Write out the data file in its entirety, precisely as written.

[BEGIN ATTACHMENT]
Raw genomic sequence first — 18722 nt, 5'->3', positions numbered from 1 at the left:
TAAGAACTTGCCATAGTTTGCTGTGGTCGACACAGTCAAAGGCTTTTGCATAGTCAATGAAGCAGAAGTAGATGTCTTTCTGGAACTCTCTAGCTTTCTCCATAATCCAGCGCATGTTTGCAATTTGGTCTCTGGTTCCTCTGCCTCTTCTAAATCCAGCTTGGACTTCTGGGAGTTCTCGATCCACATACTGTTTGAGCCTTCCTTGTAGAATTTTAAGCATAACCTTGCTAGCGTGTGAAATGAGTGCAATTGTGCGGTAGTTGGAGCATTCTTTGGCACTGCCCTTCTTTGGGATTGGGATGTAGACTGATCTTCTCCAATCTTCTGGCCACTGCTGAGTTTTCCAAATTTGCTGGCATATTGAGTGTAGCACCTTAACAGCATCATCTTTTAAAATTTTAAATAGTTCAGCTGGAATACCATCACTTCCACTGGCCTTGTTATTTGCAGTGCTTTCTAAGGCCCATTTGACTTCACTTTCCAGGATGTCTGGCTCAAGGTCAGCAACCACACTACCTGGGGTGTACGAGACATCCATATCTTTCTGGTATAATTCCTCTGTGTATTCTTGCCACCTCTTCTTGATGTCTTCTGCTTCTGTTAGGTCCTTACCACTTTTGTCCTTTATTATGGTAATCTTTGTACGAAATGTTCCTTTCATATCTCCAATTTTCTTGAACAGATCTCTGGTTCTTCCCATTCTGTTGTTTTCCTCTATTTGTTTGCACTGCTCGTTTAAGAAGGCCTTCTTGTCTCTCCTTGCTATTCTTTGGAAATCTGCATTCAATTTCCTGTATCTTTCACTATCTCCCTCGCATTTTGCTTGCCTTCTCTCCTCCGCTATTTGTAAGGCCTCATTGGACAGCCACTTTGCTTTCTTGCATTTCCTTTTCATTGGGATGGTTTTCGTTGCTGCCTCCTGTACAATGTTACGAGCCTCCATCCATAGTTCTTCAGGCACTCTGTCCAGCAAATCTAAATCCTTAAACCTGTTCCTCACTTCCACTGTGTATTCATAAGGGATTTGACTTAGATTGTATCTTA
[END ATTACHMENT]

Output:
Raw genomic sequence first — 18722 nt, 5'->3', positions numbered from 1 at the left:
TAAGAACTTGCCATAGTTTGCTGTGGTCGACACAGTCAAAGGCTTTTGCATAGTCAATGAAGCAGAAGTAGATGTCTTTCTGGAACTCTCTAGCTTTCTCCATAATCCAGCGCATGTTTGCAATTTGGTCTCTGGTTCCTCTGCCTCTTCTAAATCCAGCTTGGACTTCTGGGAGTTCTCGATCCACATACTGTTTGAGCCTTCCTTGTAGAATTTTAAGCATAACCTTGCTAGCGTGTGAAATGAGTGCAATTGTGCGGTAGTTGGAGCATTCTTTGGCACTGCCCTTCTTTGGGATTGGGATGTAGACTGATCTTCTCCAATCTTCTGGCCACTGCTGAGTTTTCCAAATTTGCTGGCATATTGAGTGTAGCACCTTAACAGCATCATCTTTTAAAATTTTAAATAGTTCAGCTGGAATACCATCACTTCCACTGGCCTTGTTATTTGCAGTGCTTTCTAAGGCCCATTTGACTTCACTTTCCAGGATGTCTGGCTCAAGGTCAGCAACCACACTACCTGGGGTGTACGAGACATCCATATCTTTCTGGTATAATTCCTCTGTGTATTCTTGCCACCTCTTCTTGATGTCTTCTGCTTCTGTTAGGTCCTTACCACTTTTGTCCTTTATTATGGTAATCTTTGTACGAAATGTTCCTTTCATATCTCCAATTTTCTTGAACAGATCTCTGGTTCTTCCCATTCTGTTGTTTTCCTCTATTTGTTTGCACTGCTCGTTTAAGAAGGCCTTCTTGTCTCTCCTTGCTATTCTTTGGAAATCTGCATTCAATTTCCTGTATCTTTCACTATCTCCCTCGCATTTTGCTTGCCTTCTCTCCTCCGCTATTTGTAAGGCCTCATTGGACAGCCACTTTGCTTTCTTGCATTTCCTTTTCATTGGGATGGTTTTCGTTGCTGCCTCCTGTACAATGTTACGAGCCTCCATCCATAGTTCTTCAGGCACTCTGTCCAGCAAATCTAAATCCTTAAACCTGTTCCTCACTTCCACTGTGTATTCATAAGGGATTTGACTTAGATTGTATCTTA